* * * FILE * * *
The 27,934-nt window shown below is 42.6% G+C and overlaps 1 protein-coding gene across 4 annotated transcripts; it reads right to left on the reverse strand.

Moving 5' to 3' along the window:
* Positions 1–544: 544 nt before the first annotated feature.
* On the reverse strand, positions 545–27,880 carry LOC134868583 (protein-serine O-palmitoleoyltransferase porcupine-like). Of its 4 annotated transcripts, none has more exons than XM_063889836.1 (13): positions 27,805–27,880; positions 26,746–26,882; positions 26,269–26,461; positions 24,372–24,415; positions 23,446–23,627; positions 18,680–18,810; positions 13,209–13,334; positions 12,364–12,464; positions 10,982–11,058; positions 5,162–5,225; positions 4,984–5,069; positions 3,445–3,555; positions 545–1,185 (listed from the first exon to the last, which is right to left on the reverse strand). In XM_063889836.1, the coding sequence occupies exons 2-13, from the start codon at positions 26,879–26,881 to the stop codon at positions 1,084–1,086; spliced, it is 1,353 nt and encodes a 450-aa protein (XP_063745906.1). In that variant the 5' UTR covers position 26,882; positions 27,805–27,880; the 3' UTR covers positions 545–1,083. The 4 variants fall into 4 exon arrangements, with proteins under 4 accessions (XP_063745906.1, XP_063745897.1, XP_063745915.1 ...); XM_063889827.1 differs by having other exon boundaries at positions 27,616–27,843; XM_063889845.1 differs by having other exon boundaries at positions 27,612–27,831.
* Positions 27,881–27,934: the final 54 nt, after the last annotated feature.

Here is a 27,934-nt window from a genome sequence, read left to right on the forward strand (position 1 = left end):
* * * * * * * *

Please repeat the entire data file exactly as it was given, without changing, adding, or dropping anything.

The 27,934-nt window shown below is 42.6% G+C and overlaps 1 protein-coding gene across 4 annotated transcripts; it reads right to left on the reverse strand.

Moving 5' to 3' along the window:
* Positions 1–544: 544 nt before the first annotated feature.
* On the reverse strand, positions 545–27,880 carry LOC134868583 (protein-serine O-palmitoleoyltransferase porcupine-like). Of its 4 annotated transcripts, none has more exons than XM_063889836.1 (13): positions 27,805–27,880; positions 26,746–26,882; positions 26,269–26,461; positions 24,372–24,415; positions 23,446–23,627; positions 18,680–18,810; positions 13,209–13,334; positions 12,364–12,464; positions 10,982–11,058; positions 5,162–5,225; positions 4,984–5,069; positions 3,445–3,555; positions 545–1,185 (listed from the first exon to the last, which is right to left on the reverse strand). In XM_063889836.1, the coding sequence occupies exons 2-13, from the start codon at positions 26,879–26,881 to the stop codon at positions 1,084–1,086; spliced, it is 1,353 nt and encodes a 450-aa protein (XP_063745906.1). In that variant the 5' UTR covers position 26,882; positions 27,805–27,880; the 3' UTR covers positions 545–1,083. The 4 variants fall into 4 exon arrangements, with proteins under 4 accessions (XP_063745906.1, XP_063745897.1, XP_063745915.1 ...); XM_063889827.1 differs by having other exon boundaries at positions 27,616–27,843; XM_063889845.1 differs by having other exon boundaries at positions 27,612–27,831.
* Positions 27,881–27,934: the final 54 nt, after the last annotated feature.

Here is a 27,934-nt window from a genome sequence, read left to right on the forward strand (position 1 = left end):